MINNEAPOLIS (WCCO) — Since insects don’t have the luxury of giant furry hats, scarves or mittens, they get creative to withstand the cold.
“People think this cold weather is going to kill them all off but the fact is they’re natives to this state just like most of us are,” said University of Minnesota Extension entomologist Jeff Hahn.
While not all insects can tolerate the subzero temps, most have strategies to survive. The two most common ways involve avoiding freezing: by either migrating to warmer climates or looking for shelter, or by using “supercoiling,” creating a kind of antifreeze compound for their tissues.
“By putting a chemical into their blood, that helps prevent them from freezing or at least it lowers the point of which they’ll freeze,” Hahn said.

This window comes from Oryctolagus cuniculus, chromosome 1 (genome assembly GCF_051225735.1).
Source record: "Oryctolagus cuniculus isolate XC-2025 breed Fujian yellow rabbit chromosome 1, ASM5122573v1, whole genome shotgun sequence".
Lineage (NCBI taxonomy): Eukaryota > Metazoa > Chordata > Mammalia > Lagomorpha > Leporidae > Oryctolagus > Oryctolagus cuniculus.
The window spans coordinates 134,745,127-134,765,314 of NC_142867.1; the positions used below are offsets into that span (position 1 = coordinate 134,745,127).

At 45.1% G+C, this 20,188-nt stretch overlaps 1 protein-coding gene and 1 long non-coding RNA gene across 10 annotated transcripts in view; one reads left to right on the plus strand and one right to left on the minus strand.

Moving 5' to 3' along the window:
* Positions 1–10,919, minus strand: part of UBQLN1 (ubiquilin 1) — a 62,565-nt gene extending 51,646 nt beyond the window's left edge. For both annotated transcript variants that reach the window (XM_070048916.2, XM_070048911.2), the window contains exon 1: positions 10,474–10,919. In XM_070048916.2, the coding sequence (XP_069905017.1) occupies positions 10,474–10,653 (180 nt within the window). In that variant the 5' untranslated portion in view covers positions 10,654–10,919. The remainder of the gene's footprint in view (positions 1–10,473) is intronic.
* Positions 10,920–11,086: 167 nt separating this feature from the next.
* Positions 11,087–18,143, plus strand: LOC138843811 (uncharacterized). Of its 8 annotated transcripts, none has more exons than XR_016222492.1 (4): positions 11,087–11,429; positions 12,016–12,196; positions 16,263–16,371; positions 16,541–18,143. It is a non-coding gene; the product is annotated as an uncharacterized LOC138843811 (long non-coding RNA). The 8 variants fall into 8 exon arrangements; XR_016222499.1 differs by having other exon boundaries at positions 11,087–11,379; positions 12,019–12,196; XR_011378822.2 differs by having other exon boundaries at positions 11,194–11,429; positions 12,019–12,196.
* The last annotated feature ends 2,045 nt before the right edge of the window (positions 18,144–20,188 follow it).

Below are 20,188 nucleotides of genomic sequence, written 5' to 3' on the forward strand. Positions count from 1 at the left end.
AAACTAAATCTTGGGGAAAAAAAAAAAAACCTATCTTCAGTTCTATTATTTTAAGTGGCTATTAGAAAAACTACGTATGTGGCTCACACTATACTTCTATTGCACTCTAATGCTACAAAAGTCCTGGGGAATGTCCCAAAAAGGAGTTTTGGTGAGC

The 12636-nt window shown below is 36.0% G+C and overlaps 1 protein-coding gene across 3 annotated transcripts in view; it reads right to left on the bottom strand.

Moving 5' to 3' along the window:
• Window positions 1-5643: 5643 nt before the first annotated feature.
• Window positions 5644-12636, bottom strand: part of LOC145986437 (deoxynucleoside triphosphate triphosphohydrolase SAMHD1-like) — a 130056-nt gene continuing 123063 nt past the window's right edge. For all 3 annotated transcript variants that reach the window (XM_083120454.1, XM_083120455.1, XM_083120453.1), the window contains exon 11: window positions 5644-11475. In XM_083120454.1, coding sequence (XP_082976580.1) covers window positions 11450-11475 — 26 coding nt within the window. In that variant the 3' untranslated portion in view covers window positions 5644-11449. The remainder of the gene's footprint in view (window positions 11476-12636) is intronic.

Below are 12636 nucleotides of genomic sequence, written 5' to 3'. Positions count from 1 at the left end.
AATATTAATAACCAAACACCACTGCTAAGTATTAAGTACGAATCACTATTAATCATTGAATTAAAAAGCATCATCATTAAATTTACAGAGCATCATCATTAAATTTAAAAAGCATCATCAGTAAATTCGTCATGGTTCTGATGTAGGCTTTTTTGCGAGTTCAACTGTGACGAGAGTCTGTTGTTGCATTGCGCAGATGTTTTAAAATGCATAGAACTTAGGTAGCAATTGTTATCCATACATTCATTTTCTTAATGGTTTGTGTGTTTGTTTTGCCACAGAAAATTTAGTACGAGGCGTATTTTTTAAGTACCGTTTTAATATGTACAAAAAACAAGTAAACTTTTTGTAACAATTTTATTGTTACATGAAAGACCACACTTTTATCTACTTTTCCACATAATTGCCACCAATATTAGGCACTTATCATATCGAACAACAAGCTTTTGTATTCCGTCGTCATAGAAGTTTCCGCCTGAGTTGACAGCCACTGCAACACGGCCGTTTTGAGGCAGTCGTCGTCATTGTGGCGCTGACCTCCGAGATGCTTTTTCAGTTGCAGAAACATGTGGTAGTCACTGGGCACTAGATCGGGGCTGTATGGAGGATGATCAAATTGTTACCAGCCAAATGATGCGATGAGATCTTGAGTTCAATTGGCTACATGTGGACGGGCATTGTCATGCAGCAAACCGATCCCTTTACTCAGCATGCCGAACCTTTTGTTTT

A smaller number of insects can actually tolerate their bodies freezing, but they use special proteins to minimize the damage. Woollybear caterpillars and Asian long-horned beetles use this strategy.
That means, when it’s 90 degrees and muggy come summer, those mosquitoes won’t be going anywhere.
“No such luck,” Hahn said. “The reality is that come spring there’s going to be pretty much as many insects as we saw last year.”